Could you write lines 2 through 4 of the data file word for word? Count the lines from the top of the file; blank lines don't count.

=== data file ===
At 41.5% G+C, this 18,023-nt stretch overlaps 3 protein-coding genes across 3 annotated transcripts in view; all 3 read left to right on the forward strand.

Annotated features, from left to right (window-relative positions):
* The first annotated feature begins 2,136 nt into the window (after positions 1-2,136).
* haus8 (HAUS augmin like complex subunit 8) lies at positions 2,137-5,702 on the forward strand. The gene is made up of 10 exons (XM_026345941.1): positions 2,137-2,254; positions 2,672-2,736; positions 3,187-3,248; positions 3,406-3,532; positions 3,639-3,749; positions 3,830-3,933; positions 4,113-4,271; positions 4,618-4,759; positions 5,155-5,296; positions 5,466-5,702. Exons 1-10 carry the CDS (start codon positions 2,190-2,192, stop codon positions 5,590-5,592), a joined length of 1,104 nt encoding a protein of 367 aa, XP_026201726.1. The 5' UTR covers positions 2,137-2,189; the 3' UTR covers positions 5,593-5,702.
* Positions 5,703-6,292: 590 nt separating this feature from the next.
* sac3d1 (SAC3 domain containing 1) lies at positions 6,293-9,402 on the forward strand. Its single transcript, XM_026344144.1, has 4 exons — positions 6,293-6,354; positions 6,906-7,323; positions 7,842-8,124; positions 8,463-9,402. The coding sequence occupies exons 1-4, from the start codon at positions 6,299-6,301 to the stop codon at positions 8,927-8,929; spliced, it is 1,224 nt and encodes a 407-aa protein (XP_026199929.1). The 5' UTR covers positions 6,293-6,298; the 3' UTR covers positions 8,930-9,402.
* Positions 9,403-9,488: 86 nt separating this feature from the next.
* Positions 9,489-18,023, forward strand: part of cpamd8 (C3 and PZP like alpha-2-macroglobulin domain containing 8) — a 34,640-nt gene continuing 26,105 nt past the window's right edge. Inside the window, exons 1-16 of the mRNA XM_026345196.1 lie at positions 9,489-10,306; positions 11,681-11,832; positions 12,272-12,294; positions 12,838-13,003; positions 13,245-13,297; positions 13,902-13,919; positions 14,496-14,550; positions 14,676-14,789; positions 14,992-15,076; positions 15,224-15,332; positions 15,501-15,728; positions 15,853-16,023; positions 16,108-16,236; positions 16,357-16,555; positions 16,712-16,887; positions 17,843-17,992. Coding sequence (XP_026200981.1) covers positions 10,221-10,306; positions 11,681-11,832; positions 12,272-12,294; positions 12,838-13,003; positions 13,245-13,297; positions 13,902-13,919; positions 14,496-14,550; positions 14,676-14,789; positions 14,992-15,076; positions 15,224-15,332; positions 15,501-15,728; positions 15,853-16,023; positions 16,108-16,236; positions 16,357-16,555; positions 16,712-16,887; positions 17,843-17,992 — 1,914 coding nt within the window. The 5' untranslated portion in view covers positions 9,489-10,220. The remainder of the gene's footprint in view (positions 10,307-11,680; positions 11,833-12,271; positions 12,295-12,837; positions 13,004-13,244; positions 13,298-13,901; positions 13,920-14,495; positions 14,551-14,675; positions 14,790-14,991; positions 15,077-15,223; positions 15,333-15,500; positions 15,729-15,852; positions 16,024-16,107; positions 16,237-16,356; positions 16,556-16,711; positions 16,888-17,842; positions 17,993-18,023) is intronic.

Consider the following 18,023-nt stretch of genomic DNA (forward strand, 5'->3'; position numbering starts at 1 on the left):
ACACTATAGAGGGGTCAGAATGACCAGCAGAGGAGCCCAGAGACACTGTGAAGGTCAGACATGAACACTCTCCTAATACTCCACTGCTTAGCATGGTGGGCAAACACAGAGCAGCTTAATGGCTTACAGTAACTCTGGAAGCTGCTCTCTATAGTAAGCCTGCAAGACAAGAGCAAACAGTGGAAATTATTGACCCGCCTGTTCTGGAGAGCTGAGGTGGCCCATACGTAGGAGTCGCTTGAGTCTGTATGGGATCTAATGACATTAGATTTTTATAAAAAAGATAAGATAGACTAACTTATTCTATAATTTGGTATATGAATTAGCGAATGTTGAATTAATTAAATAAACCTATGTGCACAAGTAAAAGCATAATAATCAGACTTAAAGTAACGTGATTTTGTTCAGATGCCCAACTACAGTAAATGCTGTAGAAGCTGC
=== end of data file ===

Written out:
Annotated features, from left to right (window-relative positions):
* The first annotated feature begins 2,136 nt into the window (after positions 1-2,136).
* haus8 (HAUS augmin like complex subunit 8) lies at positions 2,137-5,702 on the forward strand. The gene is made up of 10 exons (XM_026345941.1): positions 2,137-2,254; positions 2,672-2,736; positions 3,187-3,248; positions 3,406-3,532; positions 3,639-3,749; positions 3,830-3,933; positions 4,113-4,271; positions 4,618-4,759; positions 5,155-5,296; positions 5,466-5,702. Exons 1-10 carry the CDS (start codon positions 2,190-2,192, stop codon positions 5,590-5,592), a joined length of 1,104 nt encoding a protein of 367 aa, XP_026201726.1. The 5' UTR covers positions 2,137-2,189; the 3' UTR covers positions 5,593-5,702.